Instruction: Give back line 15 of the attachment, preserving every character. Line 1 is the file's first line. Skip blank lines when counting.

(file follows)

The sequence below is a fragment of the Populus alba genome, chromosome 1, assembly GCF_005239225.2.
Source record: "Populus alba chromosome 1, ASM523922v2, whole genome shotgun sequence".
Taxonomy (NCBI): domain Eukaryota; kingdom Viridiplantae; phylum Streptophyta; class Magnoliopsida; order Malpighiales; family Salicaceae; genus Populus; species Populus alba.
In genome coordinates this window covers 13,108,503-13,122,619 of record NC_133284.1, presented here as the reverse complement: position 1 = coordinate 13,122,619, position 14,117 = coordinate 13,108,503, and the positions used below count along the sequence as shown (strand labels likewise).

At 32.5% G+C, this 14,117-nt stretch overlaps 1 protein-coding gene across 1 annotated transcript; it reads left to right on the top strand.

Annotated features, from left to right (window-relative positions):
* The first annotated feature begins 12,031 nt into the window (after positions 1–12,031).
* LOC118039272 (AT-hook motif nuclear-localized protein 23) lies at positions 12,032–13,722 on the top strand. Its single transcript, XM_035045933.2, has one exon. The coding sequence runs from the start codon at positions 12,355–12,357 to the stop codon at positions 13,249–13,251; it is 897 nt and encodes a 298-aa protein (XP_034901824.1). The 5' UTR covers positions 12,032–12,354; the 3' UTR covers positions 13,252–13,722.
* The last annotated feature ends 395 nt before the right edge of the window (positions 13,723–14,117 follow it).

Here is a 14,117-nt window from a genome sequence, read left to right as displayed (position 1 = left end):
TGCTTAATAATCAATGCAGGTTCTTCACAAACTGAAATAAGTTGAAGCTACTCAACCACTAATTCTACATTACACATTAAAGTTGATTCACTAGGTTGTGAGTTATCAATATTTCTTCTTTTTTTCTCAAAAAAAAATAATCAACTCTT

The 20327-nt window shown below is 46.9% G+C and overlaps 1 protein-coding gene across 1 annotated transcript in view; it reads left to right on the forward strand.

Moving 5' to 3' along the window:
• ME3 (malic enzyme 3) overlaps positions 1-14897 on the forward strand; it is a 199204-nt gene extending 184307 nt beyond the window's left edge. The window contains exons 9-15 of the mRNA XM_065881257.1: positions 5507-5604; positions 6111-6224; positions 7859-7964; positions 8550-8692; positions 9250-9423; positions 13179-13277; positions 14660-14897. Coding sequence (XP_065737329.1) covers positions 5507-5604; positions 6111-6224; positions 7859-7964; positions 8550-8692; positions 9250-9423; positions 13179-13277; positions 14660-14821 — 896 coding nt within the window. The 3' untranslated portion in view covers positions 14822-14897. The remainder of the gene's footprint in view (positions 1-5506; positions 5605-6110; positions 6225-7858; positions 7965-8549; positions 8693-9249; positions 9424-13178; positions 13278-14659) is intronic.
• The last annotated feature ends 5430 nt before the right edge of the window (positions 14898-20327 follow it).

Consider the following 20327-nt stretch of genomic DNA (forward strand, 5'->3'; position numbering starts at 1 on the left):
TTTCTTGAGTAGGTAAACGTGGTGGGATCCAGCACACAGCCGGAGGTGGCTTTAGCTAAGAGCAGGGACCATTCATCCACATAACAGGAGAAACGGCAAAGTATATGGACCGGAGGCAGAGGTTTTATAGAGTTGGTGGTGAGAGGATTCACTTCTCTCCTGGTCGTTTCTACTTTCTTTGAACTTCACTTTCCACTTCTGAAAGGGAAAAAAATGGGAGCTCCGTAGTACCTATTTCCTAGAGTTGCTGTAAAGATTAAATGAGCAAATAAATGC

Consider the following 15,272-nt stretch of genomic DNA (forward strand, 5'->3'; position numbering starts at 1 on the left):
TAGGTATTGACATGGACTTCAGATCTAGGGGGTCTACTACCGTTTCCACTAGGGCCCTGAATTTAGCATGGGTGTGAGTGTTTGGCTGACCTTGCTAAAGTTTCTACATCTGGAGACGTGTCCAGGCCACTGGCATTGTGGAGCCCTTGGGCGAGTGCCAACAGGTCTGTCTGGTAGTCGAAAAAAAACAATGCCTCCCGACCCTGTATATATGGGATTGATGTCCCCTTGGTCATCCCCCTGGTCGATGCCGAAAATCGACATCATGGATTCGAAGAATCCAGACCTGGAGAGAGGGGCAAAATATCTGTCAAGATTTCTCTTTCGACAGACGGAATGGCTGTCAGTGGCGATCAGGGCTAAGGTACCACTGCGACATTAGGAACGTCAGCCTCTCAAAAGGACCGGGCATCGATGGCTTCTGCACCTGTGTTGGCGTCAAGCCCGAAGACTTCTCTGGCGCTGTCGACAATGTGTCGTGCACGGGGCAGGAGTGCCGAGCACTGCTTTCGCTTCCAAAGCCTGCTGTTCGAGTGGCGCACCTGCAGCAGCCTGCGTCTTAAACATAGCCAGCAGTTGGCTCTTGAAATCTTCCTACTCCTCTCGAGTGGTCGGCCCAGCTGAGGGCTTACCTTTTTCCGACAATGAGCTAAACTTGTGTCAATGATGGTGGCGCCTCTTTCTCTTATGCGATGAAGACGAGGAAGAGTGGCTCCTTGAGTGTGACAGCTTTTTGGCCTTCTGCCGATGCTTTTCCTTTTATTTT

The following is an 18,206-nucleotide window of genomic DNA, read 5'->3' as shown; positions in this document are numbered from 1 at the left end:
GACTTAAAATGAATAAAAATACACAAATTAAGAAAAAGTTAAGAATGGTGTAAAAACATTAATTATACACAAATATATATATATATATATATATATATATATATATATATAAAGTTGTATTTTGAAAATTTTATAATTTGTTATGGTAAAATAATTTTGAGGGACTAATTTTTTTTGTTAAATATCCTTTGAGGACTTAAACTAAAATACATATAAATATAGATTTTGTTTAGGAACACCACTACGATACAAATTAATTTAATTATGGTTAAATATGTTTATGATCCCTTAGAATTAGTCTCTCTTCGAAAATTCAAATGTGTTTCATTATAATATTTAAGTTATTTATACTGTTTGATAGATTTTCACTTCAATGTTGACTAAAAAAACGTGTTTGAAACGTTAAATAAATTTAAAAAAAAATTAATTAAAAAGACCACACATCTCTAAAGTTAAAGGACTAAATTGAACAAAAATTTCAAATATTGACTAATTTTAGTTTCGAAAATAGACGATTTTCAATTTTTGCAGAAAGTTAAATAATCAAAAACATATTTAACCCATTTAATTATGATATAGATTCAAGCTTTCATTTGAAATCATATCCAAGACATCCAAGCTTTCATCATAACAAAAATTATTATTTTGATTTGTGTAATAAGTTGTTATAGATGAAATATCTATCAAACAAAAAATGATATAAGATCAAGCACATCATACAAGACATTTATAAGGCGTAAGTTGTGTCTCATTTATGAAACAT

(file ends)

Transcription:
• The last annotated feature ends 5430 nt before the right edge of the window (positions 14898-20327 follow it).